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Cal. And dost thou bear me yet, thou patient
earth? Dost thou not labour with thy murd'rous weight? And you, ye glitt'ring, heav'nly host of stars, Hide your fair heads in clouds, or I shall blast you; 240 For I am all contagion, death, and ruin, And nature sickens at me. Rest, thou world, This parricide shall be thy plague no more; Thus, thus I set thee free.
[Stabs herself. Hor. Oh, fatal rashness!
Alt. Thou dost instruct me well. To lengthen life, Is but to trife now.
[Altamont offers to kill himself; Horatio pre.
vents him, and wrests his sword from him.
Enter Sciolto, pale and bloody, supported by servants,
Cal. Oh, my heart ! Well may'st thou fail; for see, the spring that fed Thy vital stream is wasted, and runs low. My father! will you now, at last, forgive me, If, after all my crimes, and all your suff'rings, I call you once again by that dear name? Will you forget my shame, and those wide wounds? Lift up your hand, and bless me, ere I go Down to my dark abode ?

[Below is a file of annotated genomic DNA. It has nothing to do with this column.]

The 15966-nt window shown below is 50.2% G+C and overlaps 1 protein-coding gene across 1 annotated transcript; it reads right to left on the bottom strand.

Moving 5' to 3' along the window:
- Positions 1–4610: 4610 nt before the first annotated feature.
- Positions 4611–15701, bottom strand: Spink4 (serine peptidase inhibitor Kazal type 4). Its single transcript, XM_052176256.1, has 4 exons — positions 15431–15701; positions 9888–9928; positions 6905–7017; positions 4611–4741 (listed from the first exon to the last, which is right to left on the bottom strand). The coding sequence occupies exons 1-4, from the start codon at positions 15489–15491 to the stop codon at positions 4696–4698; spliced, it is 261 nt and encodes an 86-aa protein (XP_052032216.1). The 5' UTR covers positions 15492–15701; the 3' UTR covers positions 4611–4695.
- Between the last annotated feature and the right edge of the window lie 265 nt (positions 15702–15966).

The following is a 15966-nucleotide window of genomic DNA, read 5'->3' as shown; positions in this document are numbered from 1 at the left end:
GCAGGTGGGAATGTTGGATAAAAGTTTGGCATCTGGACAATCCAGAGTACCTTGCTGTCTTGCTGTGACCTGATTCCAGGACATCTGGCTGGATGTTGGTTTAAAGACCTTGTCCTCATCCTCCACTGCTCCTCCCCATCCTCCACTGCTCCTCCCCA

Şci. Alas, my daughter!
Thou hast rashly ventur'd in a stormy sea, Where life, fame, virtue, all were wreck'd and lost. But sure thou hast borne thy part in all the anguish, And smarted with the pain. Then, rest in peace: Let silence and oblivion hide thy name, And save thee from the malice of posterity; And may'st thou find with Heav'n the same forgive
ness, As with thy father here.- Die, and be happy.
Cal. Celestial sounds! Peace dawns upon my soul, And ev'ry pain grows less—Oh, gentle Altamont! Think not too hardly of me when I'm gone; But pity me- Had I but early known Thy wondrous worth, thou excellent young man, We had been happier both Now, 'tis too late ; And yet my eyes take pleasure to behold thee; Thou art their last dear object- Mercy, Heav'n!
[She dies. Alt. Cold ! dead, and cold! and yet thou art not
For thou hast been my son-Oh, gracious Heav'n!
Hor. The storm of grief bears hard upon his youth, And bends him, like a drooping flower to earth. 300 By such examples are we taught to prove The sorrows that attend unlawful love. Death, or some worse misfortune, soon divide, The injur'd bridegroom from his guilty bride. If you would have the nuptial union last, Let virtue be the bond that ties it fast.
Exeunt omnes. EPILOGUE.
YOU see the tripping dame could find no favour;
Well may the cuckold-making tribe find grace,